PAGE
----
3 Simple Tips for Better Posture

With our modern culture of sitting and slumping, our postures are suffering more than ever. Since good posture is associated with a more positive life outlook, and a poor posture encourages pain and higher cortisol levels, it is a good idea to take note of these 3 tips that will help you feel and appear more confident.

Roll your shoulders. Sounds simple enough, no? Many of us stand with our shoulders curved forward — so that our palms no longer hang parallel to our sides, but in front towards our thighs. This slumping is often the result of too much computer time and poor sitting habits. While they need to be stretched and strengthened in one way or another, your shoulders can be quickly readjusted with a simple fix — roll them back. Just as you would roll your shoulders up to your ears and down your back before working out, give them a few rotations to loosen out the kinks. Then, once they’ve slid down your back, keep them there. Feel the openness of the front of your chest and the strength in your upper back. By keeping your shoulders in this general positioning as much as you can, you’ll retrain your upper body on how to hold itself. Eventually, with conscious effort, your shoulders will set into their natural place without a second thought.

Aim to keep your palms parallel to your side, rather than in front which is a sign that you’re hunching over.

Use your butt. With all of the sitting we do, our gluteal muscles are prone to become inactive and can begin to atrophy. But, our butts play a huge role in supporting our lower backs. In fact, there is evidence to suggest that a ‘J’ shaped spinal curvature is what we should aim for — not an ’S’ — which places even more importance on our backsides. Many cases of low back pain in adults is caused in one way or another by weakness or imbalance in the gluteals. So, use your butt more. Consciously activate it when you are power walking, or set aside time to perform specific gluts-isolating exercises. Your butt surrounds the base of your spine — if you don’t have a solid foundation, the rest of the spine has nothing to go on. (See these Core and Butt Exercises You Can do From Home.)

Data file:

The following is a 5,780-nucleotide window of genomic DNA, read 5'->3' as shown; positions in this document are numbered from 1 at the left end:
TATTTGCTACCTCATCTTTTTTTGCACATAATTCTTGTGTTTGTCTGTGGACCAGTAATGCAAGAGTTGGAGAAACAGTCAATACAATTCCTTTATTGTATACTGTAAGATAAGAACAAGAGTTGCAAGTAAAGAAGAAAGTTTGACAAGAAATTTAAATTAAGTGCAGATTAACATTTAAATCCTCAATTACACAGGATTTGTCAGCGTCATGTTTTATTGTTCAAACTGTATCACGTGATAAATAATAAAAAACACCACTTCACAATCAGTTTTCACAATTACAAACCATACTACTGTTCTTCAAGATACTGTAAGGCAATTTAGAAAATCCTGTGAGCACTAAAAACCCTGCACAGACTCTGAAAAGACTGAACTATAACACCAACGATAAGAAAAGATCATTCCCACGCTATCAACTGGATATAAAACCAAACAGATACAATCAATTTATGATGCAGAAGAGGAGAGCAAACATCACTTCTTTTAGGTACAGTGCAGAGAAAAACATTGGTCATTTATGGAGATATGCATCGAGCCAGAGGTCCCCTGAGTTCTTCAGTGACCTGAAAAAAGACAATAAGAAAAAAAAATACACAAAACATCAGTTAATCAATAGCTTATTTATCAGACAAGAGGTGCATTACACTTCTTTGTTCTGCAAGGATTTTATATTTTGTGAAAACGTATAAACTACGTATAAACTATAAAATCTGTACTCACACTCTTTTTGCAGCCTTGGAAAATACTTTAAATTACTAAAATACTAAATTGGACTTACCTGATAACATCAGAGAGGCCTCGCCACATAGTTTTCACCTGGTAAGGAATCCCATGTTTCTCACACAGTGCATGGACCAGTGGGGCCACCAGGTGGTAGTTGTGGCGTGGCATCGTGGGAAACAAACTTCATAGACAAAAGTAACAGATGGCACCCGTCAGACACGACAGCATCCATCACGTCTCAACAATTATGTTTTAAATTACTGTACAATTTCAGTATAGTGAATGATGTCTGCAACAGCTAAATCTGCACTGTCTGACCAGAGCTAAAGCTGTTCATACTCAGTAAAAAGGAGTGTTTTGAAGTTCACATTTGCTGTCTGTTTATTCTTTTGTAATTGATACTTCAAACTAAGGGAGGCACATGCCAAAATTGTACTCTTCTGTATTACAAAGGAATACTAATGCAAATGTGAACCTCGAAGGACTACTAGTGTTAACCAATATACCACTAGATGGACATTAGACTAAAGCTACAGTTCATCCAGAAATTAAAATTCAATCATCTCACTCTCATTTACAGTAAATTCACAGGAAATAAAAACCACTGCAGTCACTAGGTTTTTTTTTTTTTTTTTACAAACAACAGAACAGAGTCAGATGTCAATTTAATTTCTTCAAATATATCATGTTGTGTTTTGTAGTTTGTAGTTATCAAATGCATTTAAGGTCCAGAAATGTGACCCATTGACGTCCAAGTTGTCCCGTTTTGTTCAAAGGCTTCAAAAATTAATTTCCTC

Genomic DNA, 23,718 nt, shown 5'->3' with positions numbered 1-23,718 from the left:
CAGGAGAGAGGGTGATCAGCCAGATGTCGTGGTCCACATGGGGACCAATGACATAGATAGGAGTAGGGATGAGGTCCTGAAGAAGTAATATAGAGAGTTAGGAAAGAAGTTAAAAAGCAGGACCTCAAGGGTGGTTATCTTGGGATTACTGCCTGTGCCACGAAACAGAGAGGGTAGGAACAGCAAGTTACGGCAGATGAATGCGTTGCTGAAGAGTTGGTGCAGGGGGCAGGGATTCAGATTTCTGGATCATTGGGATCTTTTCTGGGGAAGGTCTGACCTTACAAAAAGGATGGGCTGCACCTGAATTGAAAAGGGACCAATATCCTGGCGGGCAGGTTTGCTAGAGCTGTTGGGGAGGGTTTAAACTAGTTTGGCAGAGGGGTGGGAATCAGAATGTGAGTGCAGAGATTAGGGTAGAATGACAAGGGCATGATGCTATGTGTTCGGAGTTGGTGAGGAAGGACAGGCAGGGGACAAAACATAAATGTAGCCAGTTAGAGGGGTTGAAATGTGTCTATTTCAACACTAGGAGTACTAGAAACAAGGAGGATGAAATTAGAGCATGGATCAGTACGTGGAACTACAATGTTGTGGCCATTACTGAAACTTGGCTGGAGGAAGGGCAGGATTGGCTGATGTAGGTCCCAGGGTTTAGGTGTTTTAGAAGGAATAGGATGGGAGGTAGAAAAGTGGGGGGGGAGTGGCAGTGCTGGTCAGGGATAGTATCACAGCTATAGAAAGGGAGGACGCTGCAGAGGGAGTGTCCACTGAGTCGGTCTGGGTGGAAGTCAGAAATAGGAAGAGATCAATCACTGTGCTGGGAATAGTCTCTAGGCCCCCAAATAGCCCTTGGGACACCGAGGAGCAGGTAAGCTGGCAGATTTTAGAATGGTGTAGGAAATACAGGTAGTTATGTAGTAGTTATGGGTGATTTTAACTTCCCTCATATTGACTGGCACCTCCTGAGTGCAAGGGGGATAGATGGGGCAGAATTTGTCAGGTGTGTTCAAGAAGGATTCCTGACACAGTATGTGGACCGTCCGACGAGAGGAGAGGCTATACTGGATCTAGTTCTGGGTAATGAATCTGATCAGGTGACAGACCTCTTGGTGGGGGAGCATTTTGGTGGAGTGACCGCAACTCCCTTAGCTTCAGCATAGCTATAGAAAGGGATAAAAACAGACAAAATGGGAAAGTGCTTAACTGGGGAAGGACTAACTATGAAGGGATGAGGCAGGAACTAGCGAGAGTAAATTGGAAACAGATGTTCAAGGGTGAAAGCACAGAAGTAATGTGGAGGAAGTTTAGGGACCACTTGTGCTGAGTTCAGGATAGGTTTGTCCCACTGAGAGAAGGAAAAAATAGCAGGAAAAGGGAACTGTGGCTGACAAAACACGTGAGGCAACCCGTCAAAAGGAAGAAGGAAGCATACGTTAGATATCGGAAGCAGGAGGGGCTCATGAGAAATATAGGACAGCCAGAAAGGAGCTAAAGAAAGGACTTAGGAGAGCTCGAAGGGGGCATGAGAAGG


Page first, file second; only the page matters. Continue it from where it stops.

Tone your butt with exercises like bridge pose.

 

Don’t force it. Forcing your posture can encourage over- or under-arching of the spine. Instead of pushing your chest forward and tucking your butt under — military-style — focus on lengthening the back of your neck and spinal column into the sky. Lengthening encourages the spine to maintain its natural shape, but eases the compression and stress caused by poor habits. A strong core to fall back on is of paramount importance as well, so keep those exercises up at any age. 

Do you sit staring at a screen most days? Do you suffer from back pain or stiffness? Try to rework your posture and keep your spine mobile. Once you melt through the years of habit and tension, you may emerge appearing more positive, productive, confident, and pain-free than ever before!

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Image credits: Thinkstock

293 comments

Jeanne Rogers
Jeanne Rogers2 years ago

Thank you for sharing.

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Siyus Copetallus
Siyus Copetallus3 years ago

Thanks for sharing.

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Sarah Hill
Sarah Hill3 years ago

thanks

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Christine Jones
Christine J3 years ago

Have just finished a two hour campaign on behalf of laboratory monkeys and my back is killing me. Computers are great but we do pay the price for sitting at them. Have just done the shoulder rolling exercise and can attest that it feels great.

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Nikki Davey
Nikki Davey3 years ago

Thanks

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Fi T.
Past Member 3 years ago

A change in habit can save a day

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Carol S.
Carol S3 years ago

Good advice, thanks!

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Panchali Yapa

Thank you

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Julia Cabrera-Woscek

thank you! This is a useful article.

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Valerie A.
Valerie A3 years ago

thanks

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